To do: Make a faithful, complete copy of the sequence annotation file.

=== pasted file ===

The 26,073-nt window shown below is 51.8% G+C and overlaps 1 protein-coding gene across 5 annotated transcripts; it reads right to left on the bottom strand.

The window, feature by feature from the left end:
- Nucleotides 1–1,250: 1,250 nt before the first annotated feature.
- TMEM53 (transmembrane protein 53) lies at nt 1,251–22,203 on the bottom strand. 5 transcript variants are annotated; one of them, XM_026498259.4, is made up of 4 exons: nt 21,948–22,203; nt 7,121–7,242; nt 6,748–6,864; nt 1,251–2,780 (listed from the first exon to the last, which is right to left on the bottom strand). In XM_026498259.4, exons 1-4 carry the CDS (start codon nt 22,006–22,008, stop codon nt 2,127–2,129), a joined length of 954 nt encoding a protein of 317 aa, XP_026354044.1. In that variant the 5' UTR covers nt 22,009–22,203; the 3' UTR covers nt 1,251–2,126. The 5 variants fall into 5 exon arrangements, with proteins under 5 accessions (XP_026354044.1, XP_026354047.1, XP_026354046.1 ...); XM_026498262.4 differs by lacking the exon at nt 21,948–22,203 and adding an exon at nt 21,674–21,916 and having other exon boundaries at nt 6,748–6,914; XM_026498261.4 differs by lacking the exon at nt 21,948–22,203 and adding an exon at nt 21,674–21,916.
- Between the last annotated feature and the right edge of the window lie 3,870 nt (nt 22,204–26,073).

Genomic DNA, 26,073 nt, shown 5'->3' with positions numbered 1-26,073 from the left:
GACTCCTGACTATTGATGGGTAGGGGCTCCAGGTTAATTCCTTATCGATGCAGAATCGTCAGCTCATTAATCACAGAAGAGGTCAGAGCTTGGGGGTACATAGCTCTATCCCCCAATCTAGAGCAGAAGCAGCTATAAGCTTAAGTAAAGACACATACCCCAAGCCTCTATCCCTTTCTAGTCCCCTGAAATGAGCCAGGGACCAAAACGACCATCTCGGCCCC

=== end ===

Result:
The 26,073-nt window shown below is 51.8% G+C and overlaps 1 protein-coding gene across 5 annotated transcripts; it reads right to left on the bottom strand.

The window, feature by feature from the left end:
- Nucleotides 1–1,250: 1,250 nt before the first annotated feature.
- TMEM53 (transmembrane protein 53) lies at nt 1,251–22,203 on the bottom strand. 5 transcript variants are annotated; one of them, XM_026498259.4, is made up of 4 exons: nt 21,948–22,203; nt 7,121–7,242; nt 6,748–6,864; nt 1,251–2,780 (listed from the first exon to the last, which is right to left on the bottom strand). In XM_026498259.4, exons 1-4 carry the CDS (start codon nt 22,006–22,008, stop codon nt 2,127–2,129), a joined length of 954 nt encoding a protein of 317 aa, XP_026354044.1. In that variant the 5' UTR covers nt 22,009–22,203; the 3' UTR covers nt 1,251–2,126. The 5 variants fall into 5 exon arrangements, with proteins under 5 accessions (XP_026354044.1, XP_026354047.1, XP_026354046.1 ...); XM_026498262.4 differs by lacking the exon at nt 21,948–22,203 and adding an exon at nt 21,674–21,916 and having other exon boundaries at nt 6,748–6,914; XM_026498261.4 differs by lacking the exon at nt 21,948–22,203 and adding an exon at nt 21,674–21,916.
- Between the last annotated feature and the right edge of the window lie 3,870 nt (nt 22,204–26,073).

Genomic DNA, 26,073 nt, shown 5'->3' with positions numbered 1-26,073 from the left:
GACTCCTGACTATTGATGGGTAGGGGCTCCAGGTTAATTCCTTATCGATGCAGAATCGTCAGCTCATTAATCACAGAAGAGGTCAGAGCTTGGGGGTACATAGCTCTATCCCCCAATCTAGAGCAGAAGCAGCTATAAGCTTAAGTAAAGACACATACCCCAAGCCTCTATCCCTTTCTAGTCCCCTGAAATGAGCCAGGGACCAAAACGACCATCTCGGCCCC